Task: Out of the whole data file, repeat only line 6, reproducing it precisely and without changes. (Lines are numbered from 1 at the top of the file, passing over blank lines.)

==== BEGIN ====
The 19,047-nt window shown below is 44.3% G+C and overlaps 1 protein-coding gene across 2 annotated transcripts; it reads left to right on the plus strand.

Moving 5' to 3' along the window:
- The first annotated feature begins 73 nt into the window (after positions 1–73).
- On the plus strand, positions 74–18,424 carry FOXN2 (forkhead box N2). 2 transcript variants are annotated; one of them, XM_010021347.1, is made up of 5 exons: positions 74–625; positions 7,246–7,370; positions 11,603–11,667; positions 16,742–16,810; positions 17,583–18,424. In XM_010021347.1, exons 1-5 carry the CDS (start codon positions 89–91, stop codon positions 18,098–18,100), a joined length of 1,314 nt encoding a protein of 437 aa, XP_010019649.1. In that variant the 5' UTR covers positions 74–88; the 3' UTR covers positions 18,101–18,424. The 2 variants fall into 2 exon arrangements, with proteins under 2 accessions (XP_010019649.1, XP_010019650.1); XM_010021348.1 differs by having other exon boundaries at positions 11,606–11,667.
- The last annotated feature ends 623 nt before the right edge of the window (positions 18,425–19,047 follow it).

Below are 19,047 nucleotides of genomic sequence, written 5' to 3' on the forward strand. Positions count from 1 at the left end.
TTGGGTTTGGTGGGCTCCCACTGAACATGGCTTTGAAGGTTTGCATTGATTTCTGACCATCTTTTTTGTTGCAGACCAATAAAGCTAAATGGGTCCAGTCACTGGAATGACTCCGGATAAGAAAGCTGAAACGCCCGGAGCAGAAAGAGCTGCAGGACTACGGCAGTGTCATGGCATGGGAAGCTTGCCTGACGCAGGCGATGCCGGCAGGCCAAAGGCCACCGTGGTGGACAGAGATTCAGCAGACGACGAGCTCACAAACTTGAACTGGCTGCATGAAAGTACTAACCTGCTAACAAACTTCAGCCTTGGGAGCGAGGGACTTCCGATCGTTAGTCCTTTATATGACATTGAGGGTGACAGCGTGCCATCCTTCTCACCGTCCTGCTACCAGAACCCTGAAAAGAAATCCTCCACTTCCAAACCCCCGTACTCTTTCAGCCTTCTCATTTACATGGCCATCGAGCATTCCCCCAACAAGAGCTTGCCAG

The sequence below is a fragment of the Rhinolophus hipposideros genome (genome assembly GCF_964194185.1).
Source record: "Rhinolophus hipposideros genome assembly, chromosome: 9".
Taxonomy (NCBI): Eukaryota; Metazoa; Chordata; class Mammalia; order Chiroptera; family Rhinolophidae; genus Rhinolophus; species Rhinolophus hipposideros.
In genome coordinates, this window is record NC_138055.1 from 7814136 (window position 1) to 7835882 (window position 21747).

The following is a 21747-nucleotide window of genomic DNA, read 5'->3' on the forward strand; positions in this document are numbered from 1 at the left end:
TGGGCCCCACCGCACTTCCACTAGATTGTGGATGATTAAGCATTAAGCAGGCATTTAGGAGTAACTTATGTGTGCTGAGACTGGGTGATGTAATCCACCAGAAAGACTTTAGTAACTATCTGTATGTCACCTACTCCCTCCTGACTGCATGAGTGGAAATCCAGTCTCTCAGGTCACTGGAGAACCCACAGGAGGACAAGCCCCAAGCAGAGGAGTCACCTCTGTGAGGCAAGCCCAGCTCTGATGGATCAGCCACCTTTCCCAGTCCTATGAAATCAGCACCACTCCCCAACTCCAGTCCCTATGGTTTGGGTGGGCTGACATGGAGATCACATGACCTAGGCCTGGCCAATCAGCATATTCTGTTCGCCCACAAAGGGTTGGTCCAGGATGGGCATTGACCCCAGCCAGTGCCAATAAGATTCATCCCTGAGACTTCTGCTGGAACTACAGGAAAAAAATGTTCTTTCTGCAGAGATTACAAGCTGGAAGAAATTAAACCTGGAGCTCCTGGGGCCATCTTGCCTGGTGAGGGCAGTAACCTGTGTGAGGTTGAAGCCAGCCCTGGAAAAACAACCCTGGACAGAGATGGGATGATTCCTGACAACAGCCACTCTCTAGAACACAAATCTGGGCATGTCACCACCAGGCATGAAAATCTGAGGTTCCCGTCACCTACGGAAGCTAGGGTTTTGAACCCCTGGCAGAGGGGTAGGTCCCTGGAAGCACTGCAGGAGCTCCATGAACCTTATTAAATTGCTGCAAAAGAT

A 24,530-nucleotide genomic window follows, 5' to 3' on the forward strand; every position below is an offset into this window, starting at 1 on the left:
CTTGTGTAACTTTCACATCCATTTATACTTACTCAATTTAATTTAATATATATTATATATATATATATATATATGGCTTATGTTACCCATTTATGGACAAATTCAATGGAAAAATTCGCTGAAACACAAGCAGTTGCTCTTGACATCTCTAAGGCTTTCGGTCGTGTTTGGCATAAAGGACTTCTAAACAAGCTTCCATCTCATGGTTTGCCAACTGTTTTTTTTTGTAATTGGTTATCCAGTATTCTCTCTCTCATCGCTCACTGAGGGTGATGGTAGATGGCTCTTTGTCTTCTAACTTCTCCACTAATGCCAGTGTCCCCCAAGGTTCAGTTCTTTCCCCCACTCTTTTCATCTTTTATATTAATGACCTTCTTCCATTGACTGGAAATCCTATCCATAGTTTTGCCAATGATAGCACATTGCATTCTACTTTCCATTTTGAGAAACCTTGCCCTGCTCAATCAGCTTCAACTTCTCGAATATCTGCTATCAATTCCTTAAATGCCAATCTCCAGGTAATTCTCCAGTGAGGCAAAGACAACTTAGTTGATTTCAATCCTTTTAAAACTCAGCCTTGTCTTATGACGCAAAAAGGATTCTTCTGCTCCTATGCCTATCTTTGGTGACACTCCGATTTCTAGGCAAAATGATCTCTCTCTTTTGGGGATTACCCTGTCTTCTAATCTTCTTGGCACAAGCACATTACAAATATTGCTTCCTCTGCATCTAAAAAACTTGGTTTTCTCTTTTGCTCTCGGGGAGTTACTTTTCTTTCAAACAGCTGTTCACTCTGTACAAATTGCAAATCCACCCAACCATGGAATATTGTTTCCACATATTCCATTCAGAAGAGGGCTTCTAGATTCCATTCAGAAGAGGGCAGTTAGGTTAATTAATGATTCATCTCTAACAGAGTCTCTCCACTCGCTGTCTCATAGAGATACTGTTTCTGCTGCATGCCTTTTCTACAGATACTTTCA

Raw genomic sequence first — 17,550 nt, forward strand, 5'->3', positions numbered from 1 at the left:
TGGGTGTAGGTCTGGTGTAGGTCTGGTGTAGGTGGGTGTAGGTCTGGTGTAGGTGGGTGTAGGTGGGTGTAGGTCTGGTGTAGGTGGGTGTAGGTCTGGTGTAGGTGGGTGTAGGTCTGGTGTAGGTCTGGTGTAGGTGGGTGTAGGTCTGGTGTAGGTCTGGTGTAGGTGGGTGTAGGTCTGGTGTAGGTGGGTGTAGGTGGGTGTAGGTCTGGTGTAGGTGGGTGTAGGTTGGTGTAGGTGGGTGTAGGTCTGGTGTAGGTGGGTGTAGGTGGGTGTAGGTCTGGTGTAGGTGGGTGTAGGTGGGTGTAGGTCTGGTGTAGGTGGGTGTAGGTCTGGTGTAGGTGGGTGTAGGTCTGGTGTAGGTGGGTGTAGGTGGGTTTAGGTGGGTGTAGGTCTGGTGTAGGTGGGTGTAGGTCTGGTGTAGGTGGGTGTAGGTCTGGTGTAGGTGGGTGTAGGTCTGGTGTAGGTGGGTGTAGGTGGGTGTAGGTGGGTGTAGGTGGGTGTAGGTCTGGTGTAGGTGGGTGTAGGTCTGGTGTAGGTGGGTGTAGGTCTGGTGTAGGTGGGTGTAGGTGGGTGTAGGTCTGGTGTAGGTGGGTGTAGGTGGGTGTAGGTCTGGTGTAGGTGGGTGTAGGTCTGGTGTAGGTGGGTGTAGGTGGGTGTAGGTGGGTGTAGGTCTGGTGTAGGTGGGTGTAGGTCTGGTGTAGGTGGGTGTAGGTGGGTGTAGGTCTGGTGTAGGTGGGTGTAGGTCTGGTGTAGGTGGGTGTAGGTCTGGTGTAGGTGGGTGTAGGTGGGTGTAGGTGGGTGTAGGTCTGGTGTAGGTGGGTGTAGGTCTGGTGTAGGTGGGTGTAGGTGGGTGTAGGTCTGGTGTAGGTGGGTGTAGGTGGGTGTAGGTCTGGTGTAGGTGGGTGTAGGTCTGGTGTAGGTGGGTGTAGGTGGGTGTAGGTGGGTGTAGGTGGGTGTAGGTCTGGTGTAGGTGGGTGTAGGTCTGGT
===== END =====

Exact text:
Below are 19,047 nucleotides of genomic sequence, written 5' to 3' on the forward strand. Positions count from 1 at the left end.